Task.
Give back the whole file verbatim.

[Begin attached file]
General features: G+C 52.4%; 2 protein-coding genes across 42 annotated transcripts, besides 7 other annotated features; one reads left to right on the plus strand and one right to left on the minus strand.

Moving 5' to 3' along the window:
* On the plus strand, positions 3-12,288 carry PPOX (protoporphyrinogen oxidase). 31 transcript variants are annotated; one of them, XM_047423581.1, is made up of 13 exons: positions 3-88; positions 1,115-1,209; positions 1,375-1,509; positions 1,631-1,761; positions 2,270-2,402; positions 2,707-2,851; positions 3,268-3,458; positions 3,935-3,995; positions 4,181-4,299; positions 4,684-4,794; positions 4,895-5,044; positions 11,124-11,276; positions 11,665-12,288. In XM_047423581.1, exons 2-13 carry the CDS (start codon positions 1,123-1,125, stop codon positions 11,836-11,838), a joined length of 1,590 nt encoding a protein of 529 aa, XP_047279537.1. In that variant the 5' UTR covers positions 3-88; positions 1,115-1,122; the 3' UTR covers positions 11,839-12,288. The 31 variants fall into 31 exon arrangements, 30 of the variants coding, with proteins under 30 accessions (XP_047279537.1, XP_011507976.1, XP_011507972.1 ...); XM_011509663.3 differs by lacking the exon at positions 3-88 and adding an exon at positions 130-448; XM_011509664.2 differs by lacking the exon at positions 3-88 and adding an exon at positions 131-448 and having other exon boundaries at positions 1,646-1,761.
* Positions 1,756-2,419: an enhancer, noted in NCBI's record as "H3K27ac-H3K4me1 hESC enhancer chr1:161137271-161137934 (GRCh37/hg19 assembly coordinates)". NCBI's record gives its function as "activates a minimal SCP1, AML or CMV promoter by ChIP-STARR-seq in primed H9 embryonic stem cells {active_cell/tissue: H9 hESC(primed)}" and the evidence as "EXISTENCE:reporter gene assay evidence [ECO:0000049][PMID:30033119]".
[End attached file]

General features: G+C 52.4%; 2 protein-coding genes across 42 annotated transcripts, besides 7 other annotated features; one reads left to right on the plus strand and one right to left on the minus strand.

Moving 5' to 3' along the window:
* On the plus strand, positions 3-12,288 carry PPOX (protoporphyrinogen oxidase). 31 transcript variants are annotated; one of them, XM_047423581.1, is made up of 13 exons: positions 3-88; positions 1,115-1,209; positions 1,375-1,509; positions 1,631-1,761; positions 2,270-2,402; positions 2,707-2,851; positions 3,268-3,458; positions 3,935-3,995; positions 4,181-4,299; positions 4,684-4,794; positions 4,895-5,044; positions 11,124-11,276; positions 11,665-12,288. In XM_047423581.1, exons 2-13 carry the CDS (start codon positions 1,123-1,125, stop codon positions 11,836-11,838), a joined length of 1,590 nt encoding a protein of 529 aa, XP_047279537.1. In that variant the 5' UTR covers positions 3-88; positions 1,115-1,122; the 3' UTR covers positions 11,839-12,288. The 31 variants fall into 31 exon arrangements, 30 of the variants coding, with proteins under 30 accessions (XP_047279537.1, XP_011507976.1, XP_011507972.1 ...); XM_011509663.3 differs by lacking the exon at positions 3-88 and adding an exon at positions 130-448; XM_011509664.2 differs by lacking the exon at positions 3-88 and adding an exon at positions 131-448 and having other exon boundaries at positions 1,646-1,761.
* Positions 1,756-2,419: an enhancer, noted in NCBI's record as "H3K27ac-H3K4me1 hESC enhancer chr1:161137271-161137934 (GRCh37/hg19 assembly coordinates)". NCBI's record gives its function as "activates a minimal SCP1, AML or CMV promoter by ChIP-STARR-seq in primed H9 embryonic stem cells {active_cell/tissue: H9 hESC(primed)}" and the evidence as "EXISTENCE:reporter gene assay evidence [ECO:0000049][PMID:30033119]".